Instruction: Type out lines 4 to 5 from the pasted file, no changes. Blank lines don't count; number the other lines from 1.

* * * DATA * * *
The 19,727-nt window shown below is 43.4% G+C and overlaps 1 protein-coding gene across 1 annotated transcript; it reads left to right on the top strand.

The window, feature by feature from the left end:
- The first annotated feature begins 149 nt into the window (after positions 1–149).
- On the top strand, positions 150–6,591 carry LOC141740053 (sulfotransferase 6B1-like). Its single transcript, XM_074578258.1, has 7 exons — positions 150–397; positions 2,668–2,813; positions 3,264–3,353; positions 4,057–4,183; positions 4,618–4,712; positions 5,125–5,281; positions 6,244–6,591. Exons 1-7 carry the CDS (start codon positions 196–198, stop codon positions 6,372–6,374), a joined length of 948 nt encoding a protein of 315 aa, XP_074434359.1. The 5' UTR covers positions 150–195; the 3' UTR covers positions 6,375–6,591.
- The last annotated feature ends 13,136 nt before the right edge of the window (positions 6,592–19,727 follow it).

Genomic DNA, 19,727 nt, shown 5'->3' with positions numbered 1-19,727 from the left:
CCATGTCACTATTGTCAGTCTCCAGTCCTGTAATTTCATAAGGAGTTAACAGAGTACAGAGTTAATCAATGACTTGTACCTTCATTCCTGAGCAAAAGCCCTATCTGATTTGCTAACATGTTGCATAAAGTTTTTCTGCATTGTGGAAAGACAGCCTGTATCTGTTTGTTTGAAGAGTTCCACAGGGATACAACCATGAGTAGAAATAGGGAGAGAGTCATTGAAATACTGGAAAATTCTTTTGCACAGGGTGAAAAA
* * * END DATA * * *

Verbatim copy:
- On the top strand, positions 150–6,591 carry LOC141740053 (sulfotransferase 6B1-like). Its single transcript, XM_074578258.1, has 7 exons — positions 150–397; positions 2,668–2,813; positions 3,264–3,353; positions 4,057–4,183; positions 4,618–4,712; positions 5,125–5,281; positions 6,244–6,591. Exons 1-7 carry the CDS (start codon positions 196–198, stop codon positions 6,372–6,374), a joined length of 948 nt encoding a protein of 315 aa, XP_074434359.1. The 5' UTR covers positions 150–195; the 3' UTR covers positions 6,375–6,591.
- The last annotated feature ends 13,136 nt before the right edge of the window (positions 6,592–19,727 follow it).